Hong Kong icon Donnie Yen Ji-dan has ridden – and fallen off – plenty of horses while filming his movies, so he has nothing but admiration for what jockeys do on a day-to-day basis.

Yen is the ambassador for Sunday’s BMW Hong Kong Derby (the seventh year he has held the role) and a passionate horse racing fan, even sharing a promotional training session with star riders Zac Purton and Vincent Ho Chak-yiu.

The 55-year-old martial arts expert has ridden horses in Hong Kong, China, Mongolia and New Zealand, most recently as Commander Tung in Disney’s live-action version of Mulan, so he has a lot of respect for Hong Kong’s jockeys.

“I actually thought about whether I could be a jockey or not. It would be a challenge of course, but I like a challenge. When I train to ride horses for my films, I try to imagine myself [competing in Hong Kong],” said Yen, who starred in the Ip Man series and Rogue One: A Star Wars Story.

“Sometimes actors do crazy things when the camera is rolling. You push yourself and forget the safety side of things. I remember riding a horse in Mongolia like I was Genghis Khan or something. That was a lot of fun but I fell off a couple of times. It’s not easy.

“When you’re going at that kind of pace it’s quite dangerous. It gives you an appreciation for what jockeys do.”

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Yen has owned one horse in Hong Kong – Bad Boy – who won three races for John Moore in 2016 and is weighing up whether to get involved again.

“He won a few races but every time he won I was not physically there to share that glory and have that winning photo taken,” he said.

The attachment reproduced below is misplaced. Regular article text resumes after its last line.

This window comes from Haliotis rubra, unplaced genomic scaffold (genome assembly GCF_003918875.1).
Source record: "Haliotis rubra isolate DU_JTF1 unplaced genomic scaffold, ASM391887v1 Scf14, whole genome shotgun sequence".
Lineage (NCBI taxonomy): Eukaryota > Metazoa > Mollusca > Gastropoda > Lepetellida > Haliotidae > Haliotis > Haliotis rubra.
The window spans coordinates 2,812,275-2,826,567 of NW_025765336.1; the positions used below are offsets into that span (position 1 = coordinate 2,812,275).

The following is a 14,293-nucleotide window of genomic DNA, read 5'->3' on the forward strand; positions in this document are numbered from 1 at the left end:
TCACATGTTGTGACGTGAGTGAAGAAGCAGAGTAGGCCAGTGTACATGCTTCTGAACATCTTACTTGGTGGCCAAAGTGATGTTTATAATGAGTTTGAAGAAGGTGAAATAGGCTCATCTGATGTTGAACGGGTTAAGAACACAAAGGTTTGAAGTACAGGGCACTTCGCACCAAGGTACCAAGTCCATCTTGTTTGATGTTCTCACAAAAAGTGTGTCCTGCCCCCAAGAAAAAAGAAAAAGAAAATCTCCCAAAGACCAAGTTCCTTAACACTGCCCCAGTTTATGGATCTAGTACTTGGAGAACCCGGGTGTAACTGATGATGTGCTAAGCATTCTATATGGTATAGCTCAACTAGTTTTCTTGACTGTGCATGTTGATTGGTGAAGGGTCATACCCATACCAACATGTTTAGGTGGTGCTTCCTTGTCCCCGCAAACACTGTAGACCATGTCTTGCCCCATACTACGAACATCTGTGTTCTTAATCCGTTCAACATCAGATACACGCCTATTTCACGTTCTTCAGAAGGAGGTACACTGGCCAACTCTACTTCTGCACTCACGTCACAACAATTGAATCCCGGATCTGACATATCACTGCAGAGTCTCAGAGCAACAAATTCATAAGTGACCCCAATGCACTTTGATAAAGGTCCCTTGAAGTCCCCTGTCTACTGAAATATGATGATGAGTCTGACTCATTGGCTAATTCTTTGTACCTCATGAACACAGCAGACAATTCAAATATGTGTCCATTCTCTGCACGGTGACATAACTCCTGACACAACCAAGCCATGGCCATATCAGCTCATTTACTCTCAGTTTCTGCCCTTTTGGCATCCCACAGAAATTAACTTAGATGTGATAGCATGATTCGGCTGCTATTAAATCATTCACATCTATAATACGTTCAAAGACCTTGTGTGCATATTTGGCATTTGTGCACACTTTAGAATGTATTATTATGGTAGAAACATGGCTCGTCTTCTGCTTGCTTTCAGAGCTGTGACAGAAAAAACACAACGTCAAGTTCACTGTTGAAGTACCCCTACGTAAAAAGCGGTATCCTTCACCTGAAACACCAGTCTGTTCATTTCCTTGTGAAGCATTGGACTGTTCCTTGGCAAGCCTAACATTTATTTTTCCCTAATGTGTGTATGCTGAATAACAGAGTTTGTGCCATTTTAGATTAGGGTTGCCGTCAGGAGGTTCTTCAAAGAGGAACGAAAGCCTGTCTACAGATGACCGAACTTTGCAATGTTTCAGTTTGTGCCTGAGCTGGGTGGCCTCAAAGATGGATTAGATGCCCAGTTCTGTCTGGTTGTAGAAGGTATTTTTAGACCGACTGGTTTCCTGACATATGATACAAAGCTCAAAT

“I’m thinking about getting another horse, we’ll see. Buying a horse is not difficult, but if you want to really relish your horse, you’ve got to put time and passion in. Time is my biggest issue.”

While Ping Hai Star powered to victory in last year’s Derby, it was Yen who stole the show, playing up to the crowd after the race while sharing a ride in the back of a BMW with the winning rider Ryan Moore, who couldn’t believe the reception the movie star received.

“Maybe he’s just a shy person and he didn’t know how to react in the moment,” Yen laughed.

The Derby is always circled on Yen’s calendar and he said even if he wasn’t involved as an ambassador, he would make time to be there.

“I love horse racing. It’s one of the most significant events in Hong Kong. It’s not just a sporting event, it’s a cultural event,” he said. “The energy of the Derby is amazing.”

While reluctant to pick a winner, Yen is more interested in the narrative surrounding some of the key competitors – particularly the dynamic between 10-time champion trainer John Size and Frankie Lor Fu-chuen, his former assistant who has taken all before him in the past 18 months.

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“It’s so dramatic this year because you’re looking at the protégé versus the master,” said Yen, talking about the battle between Size’s Waikuku and the Lor trio of Dark Dream, Furore and Mission Tycoon.

“It’s not just jockey against jockey and horse against horse but it’s also trainer against trainer, it’s going to be a fascinating race.”